عنوان مقاله [English]
Ranking and leveling of universities at the national and international levels is one of the most important issues that has occupied the minds of university administrators, planners, and policymakers in recent years and has influenced their programs. Today, not only university administrators, but also employers in the society and industry sectors who seek to attract more qualified graduates are constantly monitoring universities' rankings in international ranking systems. Therefore, volunteers and study enthusiasts also mention the ranking of universities as one of the most decisive criteria for choosing the university of their choice. Therefore, nowadays, it is an undeniable fact that the presence of a university in the top ranks determines the prestige and scientific status of that university and provides more opportunities for it to play roles, influence, and gain better positions nationally and internationally. So, it is not far-fetched to expect universities to strive for higher rankings by taking appropriate divisions.
Nevertheless, scrutiny of the results provided by existing ranking and grading systems has raised the important issues: "Is the university, which ranks first in the existing macro-ranking and leveling systems really the best in all disciplines and fields of science and technology"?, In this case, "Is it possible to be sure that such a university has the necessary capabilities and competencies to participate in all specialized fields of science and technology"? Of course, no creative mind can answer this question in the affirmative; because in practice, no university, even if it is in the first rank, will still be able to have the first word in all subject fields and to be ranked first in all specialized departments. Thus, the question remains, "What good would these rankings do if we could not rely on the results of existing rankings and leveling to identify top academic departments"? and "How can one expect the results of these rankings as an effective tool to enable science and technology policymakers and planners to better identify more capable universities and benefit from their greater involvement in various specialized science and technology"?
Although providing detailed answers to these types of questions requires extensive scientometrics studies, the best answer that can be provided here is that current rankings and leveling, due to having a macro approach to ranking and focusing on the presentation of the macro rank of universities, should be considered as "semi-complete rankings". So, the specialized abilities of academic departments should not be judged based on the results of the incomplete rankings. In order to complete and transform the results of the existing macro ranking systems into reliable and applicable results for specialized affairs, their approaches and indicators should be seriously reviewed and their implementation processes should continue until the ranking stage of academic specialized departments.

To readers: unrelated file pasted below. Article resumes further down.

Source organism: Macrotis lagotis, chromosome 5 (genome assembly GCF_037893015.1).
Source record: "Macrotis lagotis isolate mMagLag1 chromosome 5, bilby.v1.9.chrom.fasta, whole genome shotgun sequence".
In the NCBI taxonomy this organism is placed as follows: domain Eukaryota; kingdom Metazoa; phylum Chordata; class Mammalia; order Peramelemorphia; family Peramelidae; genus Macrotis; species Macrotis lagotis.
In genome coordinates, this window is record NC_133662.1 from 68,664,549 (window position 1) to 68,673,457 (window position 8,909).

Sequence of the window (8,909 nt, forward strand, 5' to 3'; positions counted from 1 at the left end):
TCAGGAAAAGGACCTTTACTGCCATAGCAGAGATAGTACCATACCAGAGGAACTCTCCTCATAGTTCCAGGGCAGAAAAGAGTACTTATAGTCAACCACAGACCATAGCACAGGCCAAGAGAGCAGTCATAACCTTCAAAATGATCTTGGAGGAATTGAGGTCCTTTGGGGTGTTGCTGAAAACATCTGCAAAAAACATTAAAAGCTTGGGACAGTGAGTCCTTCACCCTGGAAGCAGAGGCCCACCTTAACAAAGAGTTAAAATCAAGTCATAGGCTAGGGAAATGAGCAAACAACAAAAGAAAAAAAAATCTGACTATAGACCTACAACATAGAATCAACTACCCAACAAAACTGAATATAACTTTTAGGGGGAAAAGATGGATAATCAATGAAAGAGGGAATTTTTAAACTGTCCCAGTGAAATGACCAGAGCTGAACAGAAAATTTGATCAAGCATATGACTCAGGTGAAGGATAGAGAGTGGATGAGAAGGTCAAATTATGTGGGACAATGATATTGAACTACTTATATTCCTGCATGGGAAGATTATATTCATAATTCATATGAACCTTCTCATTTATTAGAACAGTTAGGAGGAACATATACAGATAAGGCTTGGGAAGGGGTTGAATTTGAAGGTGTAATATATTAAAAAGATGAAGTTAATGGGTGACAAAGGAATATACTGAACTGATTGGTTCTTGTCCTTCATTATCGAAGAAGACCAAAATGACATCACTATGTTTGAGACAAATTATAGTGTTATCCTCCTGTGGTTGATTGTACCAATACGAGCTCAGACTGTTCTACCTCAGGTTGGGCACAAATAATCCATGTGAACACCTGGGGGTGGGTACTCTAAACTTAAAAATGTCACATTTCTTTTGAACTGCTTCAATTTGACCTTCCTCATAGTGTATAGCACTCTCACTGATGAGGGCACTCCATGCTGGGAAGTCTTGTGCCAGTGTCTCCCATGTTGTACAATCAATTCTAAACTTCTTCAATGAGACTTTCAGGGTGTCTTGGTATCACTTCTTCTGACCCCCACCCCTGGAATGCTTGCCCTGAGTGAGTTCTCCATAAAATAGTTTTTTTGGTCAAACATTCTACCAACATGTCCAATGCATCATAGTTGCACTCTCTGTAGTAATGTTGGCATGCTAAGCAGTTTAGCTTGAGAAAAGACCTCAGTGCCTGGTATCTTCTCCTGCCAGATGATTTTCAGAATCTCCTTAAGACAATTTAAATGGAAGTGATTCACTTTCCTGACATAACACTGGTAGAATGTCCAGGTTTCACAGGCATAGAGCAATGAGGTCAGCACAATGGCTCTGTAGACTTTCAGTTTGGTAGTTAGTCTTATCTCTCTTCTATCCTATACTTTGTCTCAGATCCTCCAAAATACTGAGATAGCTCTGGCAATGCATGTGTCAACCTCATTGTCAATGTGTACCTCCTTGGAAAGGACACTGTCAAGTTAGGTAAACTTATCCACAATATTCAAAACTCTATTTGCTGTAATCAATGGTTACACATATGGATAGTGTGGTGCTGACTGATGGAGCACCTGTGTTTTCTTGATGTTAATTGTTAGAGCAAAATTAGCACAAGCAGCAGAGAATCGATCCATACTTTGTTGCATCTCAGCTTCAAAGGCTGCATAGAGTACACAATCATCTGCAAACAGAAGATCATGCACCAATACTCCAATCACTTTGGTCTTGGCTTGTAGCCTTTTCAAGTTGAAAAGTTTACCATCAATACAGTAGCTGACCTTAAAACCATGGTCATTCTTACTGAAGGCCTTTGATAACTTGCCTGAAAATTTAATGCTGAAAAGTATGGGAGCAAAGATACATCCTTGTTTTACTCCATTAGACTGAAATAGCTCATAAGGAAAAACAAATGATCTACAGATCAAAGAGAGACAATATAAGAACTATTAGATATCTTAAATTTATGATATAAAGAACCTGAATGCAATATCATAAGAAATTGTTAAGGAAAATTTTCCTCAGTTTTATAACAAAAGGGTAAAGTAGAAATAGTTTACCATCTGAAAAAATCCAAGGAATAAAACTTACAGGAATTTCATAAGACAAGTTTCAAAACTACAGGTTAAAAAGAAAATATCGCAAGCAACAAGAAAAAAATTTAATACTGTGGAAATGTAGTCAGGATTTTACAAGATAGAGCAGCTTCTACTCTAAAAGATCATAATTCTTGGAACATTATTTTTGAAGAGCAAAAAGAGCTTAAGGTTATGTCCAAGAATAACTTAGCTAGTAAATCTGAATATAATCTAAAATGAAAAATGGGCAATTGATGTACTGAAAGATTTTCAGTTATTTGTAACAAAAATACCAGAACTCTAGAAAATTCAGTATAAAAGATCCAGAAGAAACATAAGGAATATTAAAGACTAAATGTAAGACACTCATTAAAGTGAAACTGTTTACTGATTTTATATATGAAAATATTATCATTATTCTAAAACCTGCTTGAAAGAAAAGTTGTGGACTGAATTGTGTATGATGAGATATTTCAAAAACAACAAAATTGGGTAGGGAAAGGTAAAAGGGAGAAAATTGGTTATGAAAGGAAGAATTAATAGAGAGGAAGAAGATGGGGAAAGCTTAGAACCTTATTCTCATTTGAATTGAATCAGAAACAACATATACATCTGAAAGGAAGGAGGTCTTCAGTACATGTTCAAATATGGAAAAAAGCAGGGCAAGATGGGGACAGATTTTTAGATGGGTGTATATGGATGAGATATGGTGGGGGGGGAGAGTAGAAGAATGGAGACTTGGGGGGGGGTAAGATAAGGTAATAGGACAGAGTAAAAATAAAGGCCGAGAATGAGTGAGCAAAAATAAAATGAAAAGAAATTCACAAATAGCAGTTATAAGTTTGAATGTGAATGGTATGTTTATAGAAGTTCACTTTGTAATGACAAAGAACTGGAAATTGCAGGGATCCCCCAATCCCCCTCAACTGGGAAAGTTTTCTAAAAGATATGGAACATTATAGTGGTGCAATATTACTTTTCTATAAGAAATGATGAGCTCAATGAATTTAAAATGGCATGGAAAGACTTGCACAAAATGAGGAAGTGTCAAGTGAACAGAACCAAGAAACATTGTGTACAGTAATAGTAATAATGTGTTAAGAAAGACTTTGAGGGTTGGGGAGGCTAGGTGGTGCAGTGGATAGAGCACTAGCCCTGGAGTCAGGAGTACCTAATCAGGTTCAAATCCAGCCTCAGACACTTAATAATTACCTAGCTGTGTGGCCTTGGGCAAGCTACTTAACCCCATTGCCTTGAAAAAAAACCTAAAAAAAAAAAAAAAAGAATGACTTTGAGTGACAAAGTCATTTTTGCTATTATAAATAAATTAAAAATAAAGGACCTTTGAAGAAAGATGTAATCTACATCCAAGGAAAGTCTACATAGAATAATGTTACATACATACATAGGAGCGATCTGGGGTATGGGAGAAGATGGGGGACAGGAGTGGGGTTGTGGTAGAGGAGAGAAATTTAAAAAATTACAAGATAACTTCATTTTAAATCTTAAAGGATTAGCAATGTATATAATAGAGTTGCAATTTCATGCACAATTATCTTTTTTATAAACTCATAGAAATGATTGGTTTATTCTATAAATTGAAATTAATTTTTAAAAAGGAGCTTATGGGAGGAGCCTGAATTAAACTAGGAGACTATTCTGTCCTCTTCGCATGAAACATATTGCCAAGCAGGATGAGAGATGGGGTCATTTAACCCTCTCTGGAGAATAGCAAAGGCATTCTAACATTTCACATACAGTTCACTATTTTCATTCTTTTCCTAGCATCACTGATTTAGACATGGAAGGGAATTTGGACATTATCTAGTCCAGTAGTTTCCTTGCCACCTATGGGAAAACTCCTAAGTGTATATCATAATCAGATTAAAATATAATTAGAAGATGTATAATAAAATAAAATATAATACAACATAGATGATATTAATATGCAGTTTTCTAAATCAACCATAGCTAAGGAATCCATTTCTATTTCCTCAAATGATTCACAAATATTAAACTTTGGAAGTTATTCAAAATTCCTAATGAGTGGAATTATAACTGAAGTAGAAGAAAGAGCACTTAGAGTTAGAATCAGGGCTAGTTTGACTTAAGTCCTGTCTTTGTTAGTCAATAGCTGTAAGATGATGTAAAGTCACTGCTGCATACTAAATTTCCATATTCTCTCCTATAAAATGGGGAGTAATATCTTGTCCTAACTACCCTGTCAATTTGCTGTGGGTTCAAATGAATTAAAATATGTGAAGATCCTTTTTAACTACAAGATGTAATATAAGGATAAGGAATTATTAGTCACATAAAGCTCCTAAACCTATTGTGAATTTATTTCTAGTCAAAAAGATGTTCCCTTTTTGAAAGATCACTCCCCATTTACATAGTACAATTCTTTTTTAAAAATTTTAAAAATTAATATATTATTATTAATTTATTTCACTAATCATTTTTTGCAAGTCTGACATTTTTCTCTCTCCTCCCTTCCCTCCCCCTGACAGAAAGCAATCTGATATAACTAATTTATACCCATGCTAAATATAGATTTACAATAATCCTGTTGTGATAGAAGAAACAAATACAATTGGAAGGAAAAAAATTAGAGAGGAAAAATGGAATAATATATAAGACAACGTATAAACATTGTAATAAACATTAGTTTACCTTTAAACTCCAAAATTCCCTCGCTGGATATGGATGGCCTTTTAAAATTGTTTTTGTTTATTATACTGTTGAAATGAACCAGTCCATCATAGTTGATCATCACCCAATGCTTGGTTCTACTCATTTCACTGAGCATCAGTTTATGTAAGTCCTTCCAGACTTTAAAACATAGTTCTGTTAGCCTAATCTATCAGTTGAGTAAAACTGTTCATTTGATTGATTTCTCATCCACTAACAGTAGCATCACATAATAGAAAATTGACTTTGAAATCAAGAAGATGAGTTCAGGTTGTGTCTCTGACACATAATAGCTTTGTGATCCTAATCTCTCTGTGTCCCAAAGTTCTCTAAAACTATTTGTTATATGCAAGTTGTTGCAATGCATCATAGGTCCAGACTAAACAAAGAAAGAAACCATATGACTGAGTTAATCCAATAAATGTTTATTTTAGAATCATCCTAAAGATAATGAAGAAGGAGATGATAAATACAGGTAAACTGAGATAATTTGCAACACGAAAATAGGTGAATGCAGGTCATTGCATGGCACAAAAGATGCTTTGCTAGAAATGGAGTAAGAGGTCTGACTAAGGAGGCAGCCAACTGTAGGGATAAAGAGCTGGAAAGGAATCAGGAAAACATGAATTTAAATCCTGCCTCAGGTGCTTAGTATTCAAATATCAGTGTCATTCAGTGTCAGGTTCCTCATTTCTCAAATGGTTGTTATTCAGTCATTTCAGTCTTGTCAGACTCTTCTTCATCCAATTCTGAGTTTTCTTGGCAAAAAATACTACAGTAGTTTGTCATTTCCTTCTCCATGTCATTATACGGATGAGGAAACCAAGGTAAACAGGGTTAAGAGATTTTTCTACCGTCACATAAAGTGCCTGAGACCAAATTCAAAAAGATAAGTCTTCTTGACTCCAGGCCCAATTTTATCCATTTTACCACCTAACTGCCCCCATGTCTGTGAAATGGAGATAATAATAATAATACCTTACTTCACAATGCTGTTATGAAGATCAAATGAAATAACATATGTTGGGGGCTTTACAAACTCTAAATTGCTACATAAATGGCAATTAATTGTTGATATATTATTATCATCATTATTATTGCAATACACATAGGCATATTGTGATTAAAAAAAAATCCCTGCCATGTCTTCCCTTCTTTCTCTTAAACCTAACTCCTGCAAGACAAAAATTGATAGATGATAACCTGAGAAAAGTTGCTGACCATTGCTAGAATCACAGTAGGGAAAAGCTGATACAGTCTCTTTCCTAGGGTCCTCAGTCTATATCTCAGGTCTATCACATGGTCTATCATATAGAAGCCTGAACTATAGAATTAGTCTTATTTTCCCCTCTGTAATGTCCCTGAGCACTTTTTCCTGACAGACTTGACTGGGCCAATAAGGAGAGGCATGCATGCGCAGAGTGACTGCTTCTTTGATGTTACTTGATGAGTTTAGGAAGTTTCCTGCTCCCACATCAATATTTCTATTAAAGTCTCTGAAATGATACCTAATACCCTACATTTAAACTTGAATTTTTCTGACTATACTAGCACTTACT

In other words, the processes and indicators of existing ranking systems can be more efficient and effective if they put university ranking on their agenda at both the micro and macro levels at the same time. In the micro-approach based on a subject-oriented perspective, the ranking of educational/research departments of universities should be on the agenda and the rank of each academic specialized department in relation to the rank of similar specialized departments in other universities should be determined. Then, based on the macro approach, the overall ranking of each university should be determined based on the average rank of all specialized departments of each university.
In this case, the main application of the micro rankings results will be at the national and specialized level and can provide more reliable results in order to attract partnership with top academic departments and entrust important and specialized matters to them to the science and technology system. In addition, the results of micro-rankings can be very effective in attracting international students and faculty members, as well as strengthening the university's international scientific collaboration and mobility, and so on. In contrast, the results of macro-rankings can act as a symbol and support at the international level and show the scientific strength and capability of universities and countries at a general level.
Finally, one should not overlook the fact that the ranking and leveling of universities is separate from categories such as the evaluation of academic productivity or academic competency of universities, and the better ranking of a university should not be considered as its better scientific productivity or competency; because the level of scientific productivity of each university, after normalization operations and determining the ratio of each university activity to the components such as the number of students and faculty members, activity history, comprehensiveness or specialization of the university and other similar issues is determined; After the normalization of the indicators, it may become clear that the scientific productivity of a small and young university has been far greater than that of a large and old university. Therefore, identifying the scientific productivity of universities, even after the results of micro and macro rankings are available, requires a more in-depth scientometric analysis of the results.